And then there’s George C. Wolfe, completely blurring the distinctions between new and old with Shuffle Along, an exploded version of the 1921 show of that name but with an entirely new book (by Wolfe) and musical program (assembled brilliantly by the arranger Daryl Waters). No show on Broadway comes at the audience in quite the same way, in tidal pulses of emotion, sound, razzmatazz, and history. (Hamilton of course brings the history, but its psychological posture is entirely different; it drags you in.) If Wolfe had corralled his book writer more effectively, this would have been the likeliest category to stem the Hamiltonys tide.

BOTTOM LINE
WILL WIN: Thomas Kail, Hamilton.
SHOULD WIN: George C. Wolfe, Shuffle Along.
SHOULD HAVE BEEN NOMINATED: Bartlett Sher, Fiddler on the Roof.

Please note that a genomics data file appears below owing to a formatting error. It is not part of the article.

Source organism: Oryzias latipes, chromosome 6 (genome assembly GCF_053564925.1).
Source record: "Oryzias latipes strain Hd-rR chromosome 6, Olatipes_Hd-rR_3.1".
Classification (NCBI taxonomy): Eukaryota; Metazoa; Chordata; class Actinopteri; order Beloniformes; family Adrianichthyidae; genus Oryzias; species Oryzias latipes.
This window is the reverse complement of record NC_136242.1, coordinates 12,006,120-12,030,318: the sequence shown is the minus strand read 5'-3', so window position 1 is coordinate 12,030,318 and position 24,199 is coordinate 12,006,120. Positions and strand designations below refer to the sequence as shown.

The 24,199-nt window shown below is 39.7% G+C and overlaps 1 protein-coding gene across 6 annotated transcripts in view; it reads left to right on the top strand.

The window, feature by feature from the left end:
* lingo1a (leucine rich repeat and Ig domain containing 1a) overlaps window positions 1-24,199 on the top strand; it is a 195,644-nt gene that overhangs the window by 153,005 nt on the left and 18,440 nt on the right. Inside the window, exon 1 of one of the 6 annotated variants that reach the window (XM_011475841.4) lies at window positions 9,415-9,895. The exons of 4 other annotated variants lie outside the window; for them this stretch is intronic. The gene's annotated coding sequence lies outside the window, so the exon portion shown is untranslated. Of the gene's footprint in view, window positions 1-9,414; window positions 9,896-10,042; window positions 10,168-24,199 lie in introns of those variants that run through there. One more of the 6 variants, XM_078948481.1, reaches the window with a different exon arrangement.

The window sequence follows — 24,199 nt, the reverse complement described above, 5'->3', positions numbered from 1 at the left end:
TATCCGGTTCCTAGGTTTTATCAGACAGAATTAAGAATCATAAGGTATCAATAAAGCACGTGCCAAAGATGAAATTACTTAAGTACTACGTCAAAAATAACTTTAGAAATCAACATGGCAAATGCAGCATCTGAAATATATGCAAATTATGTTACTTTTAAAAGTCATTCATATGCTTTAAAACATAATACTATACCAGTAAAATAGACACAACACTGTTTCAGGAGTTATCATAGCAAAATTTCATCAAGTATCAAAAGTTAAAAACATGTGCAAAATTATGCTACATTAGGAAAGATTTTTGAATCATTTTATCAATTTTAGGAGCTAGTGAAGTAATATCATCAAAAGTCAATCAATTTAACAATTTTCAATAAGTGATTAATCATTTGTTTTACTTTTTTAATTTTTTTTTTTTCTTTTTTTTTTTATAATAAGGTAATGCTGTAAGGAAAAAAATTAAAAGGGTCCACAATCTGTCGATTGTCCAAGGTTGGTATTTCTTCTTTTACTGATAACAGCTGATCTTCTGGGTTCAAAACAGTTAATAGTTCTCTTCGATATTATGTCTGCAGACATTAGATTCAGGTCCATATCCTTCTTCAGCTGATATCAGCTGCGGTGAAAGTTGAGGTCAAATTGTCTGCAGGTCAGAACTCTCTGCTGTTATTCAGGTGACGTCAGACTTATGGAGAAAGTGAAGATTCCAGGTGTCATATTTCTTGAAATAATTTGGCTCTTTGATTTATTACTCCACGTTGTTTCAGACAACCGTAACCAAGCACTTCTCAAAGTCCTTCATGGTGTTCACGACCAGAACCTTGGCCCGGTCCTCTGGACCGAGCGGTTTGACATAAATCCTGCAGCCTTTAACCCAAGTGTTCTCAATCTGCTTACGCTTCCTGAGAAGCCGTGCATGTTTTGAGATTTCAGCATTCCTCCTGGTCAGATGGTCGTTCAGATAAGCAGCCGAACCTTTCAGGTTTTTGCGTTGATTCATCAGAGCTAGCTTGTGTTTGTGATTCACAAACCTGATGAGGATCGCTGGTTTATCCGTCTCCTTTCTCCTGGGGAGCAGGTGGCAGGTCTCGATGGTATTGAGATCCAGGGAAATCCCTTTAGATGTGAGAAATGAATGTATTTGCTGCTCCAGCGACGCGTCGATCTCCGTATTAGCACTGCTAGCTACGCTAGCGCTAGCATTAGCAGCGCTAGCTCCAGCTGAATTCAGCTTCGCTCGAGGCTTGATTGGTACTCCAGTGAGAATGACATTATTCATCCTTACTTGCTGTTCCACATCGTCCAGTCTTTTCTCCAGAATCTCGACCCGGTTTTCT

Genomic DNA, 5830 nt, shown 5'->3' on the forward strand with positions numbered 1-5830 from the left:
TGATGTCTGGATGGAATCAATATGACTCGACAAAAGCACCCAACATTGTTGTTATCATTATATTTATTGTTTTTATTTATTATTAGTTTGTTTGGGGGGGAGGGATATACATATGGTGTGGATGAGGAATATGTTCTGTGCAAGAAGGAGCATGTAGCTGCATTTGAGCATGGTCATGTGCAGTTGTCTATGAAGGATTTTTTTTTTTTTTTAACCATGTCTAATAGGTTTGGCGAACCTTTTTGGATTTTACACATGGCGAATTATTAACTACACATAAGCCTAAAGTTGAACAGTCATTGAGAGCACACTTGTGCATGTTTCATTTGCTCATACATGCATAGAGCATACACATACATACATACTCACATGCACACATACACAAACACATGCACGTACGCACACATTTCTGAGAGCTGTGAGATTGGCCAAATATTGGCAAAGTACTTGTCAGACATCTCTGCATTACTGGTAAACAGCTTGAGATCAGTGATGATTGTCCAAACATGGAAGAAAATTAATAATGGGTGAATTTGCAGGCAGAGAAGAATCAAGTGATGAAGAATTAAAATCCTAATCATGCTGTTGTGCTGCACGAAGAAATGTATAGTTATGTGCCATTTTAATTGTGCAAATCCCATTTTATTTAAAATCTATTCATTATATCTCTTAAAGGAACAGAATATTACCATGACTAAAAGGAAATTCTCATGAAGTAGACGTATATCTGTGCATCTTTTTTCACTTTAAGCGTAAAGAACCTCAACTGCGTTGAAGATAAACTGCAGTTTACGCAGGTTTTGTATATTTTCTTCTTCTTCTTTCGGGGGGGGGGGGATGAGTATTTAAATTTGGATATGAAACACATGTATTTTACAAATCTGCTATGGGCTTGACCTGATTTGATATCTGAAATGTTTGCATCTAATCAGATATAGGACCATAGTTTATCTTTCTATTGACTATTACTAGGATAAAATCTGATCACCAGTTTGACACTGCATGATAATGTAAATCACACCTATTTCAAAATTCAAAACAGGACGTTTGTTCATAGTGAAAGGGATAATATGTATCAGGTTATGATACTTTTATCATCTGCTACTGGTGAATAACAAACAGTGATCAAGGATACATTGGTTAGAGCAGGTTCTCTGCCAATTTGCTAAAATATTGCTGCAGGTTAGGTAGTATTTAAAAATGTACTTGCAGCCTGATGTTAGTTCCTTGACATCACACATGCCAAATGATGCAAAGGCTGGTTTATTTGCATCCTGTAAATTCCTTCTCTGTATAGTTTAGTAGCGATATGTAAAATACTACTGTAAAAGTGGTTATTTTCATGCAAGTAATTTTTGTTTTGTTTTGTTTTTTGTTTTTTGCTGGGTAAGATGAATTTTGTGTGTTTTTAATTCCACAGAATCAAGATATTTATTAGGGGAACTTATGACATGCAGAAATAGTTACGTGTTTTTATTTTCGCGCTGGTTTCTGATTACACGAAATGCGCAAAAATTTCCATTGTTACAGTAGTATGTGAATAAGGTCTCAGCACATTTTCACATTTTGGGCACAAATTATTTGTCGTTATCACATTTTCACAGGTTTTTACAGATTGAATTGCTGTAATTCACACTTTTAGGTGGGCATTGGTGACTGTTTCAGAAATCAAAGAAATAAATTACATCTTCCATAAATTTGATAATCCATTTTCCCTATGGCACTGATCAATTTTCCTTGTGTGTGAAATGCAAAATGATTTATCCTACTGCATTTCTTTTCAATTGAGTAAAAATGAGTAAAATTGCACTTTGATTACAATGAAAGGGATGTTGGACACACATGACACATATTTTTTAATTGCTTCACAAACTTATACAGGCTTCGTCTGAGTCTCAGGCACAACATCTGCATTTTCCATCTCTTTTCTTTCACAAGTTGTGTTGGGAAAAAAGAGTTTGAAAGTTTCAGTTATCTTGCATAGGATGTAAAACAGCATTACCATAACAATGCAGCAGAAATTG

Best Choreography

Ditto the above. I personally found Andy Blankenbuehler’s Hamilton choreography a bit manic and semaphoric, but it suits the show’s music and style perfectly. It also felt like something new, which was not the case with the dancing created by Sergio Trujillo for On Your Feet! and Randy Skinner for Dames at Sea. (The former is ablaze with familiar Latin dance clichés; the latter was a tap-happy throwback with nothing to say that couldn’t have been said in 1933.) A chewier style was achieved by Hofesh Shechter, squirming his way out from under the shadow of Jerome Robbins, whose choreography for the original Fiddler on the Roof is usually mandated for Broadway revivals. Not in this case, and the results — more athletic and less folkloric — were powerful enough to have justified the exception. But to my taste only Savion Glover, with his fusillade of tap dances for Shuffle Along, did more than illustrate the story; he dramatized it, loading nearly a century’s worth of anger and longing into each explosive step. 

BOTTOM LINE
WILL WIN: Andy Blankenbuehler, Hamilton.
SHOULD WIN: Savion Glover, Shuffle Along. 
SHOULD HAVE BEEN NOMINATED: None.

Best Orchestrations